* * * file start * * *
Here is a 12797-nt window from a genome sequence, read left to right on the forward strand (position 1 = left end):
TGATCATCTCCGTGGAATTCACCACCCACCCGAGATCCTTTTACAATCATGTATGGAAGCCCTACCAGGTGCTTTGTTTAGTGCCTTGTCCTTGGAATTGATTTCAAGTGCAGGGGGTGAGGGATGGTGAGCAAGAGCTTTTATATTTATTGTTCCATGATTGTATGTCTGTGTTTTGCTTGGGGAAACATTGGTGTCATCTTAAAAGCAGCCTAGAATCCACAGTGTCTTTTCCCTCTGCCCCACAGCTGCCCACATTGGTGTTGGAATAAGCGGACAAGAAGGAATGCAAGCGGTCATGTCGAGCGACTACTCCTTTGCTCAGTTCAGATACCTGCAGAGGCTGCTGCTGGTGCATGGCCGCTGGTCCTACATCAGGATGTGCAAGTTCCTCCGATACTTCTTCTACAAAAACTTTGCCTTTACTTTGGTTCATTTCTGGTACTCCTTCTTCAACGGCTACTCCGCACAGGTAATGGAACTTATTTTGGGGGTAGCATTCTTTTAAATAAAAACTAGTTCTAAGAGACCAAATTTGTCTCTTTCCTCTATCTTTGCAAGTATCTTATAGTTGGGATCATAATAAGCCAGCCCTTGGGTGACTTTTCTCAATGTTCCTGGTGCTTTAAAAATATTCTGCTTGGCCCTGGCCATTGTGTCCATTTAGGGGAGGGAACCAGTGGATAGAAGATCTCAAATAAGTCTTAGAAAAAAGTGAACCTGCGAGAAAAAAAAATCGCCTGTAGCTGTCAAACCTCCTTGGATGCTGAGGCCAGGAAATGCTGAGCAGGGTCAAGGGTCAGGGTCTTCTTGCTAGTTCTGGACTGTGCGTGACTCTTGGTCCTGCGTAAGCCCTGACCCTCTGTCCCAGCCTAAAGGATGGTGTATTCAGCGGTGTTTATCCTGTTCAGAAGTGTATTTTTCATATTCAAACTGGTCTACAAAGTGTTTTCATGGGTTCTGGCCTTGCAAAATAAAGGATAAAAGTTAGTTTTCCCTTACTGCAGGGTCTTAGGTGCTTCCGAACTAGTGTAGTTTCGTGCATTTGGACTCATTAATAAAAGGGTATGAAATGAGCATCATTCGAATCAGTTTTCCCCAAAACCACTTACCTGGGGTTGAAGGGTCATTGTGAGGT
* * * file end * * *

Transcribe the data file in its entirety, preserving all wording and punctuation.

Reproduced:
Here is a 12797-nt window from a genome sequence, read left to right on the forward strand (position 1 = left end):
TGATCATCTCCGTGGAATTCACCACCCACCCGAGATCCTTTTACAATCATGTATGGAAGCCCTACCAGGTGCTTTGTTTAGTGCCTTGTCCTTGGAATTGATTTCAAGTGCAGGGGGTGAGGGATGGTGAGCAAGAGCTTTTATATTTATTGTTCCATGATTGTATGTCTGTGTTTTGCTTGGGGAAACATTGGTGTCATCTTAAAAGCAGCCTAGAATCCACAGTGTCTTTTCCCTCTGCCCCACAGCTGCCCACATTGGTGTTGGAATAAGCGGACAAGAAGGAATGCAAGCGGTCATGTCGAGCGACTACTCCTTTGCTCAGTTCAGATACCTGCAGAGGCTGCTGCTGGTGCATGGCCGCTGGTCCTACATCAGGATGTGCAAGTTCCTCCGATACTTCTTCTACAAAAACTTTGCCTTTACTTTGGTTCATTTCTGGTACTCCTTCTTCAACGGCTACTCCGCACAGGTAATGGAACTTATTTTGGGGGTAGCATTCTTTTAAATAAAAACTAGTTCTAAGAGACCAAATTTGTCTCTTTCCTCTATCTTTGCAAGTATCTTATAGTTGGGATCATAATAAGCCAGCCCTTGGGTGACTTTTCTCAATGTTCCTGGTGCTTTAAAAATATTCTGCTTGGCCCTGGCCATTGTGTCCATTTAGGGGAGGGAACCAGTGGATAGAAGATCTCAAATAAGTCTTAGAAAAAAGTGAACCTGCGAGAAAAAAAAATCGCCTGTAGCTGTCAAACCTCCTTGGATGCTGAGGCCAGGAAATGCTGAGCAGGGTCAAGGGTCAGGGTCTTCTTGCTAGTTCTGGACTGTGCGTGACTCTTGGTCCTGCGTAAGCCCTGACCCTCTGTCCCAGCCTAAAGGATGGTGTATTCAGCGGTGTTTATCCTGTTCAGAAGTGTATTTTTCATATTCAAACTGGTCTACAAAGTGTTTTCATGGGTTCTGGCCTTGCAAAATAAAGGATAAAAGTTAGTTTTCCCTTACTGCAGGGTCTTAGGTGCTTCCGAACTAGTGTAGTTTCGTGCATTTGGACTCATTAATAAAAGGGTATGAAATGAGCATCATTCGAATCAGTTTTCCCCAAAACCACTTACCTGGGGTTGAAGGGTCATTGTGAGGT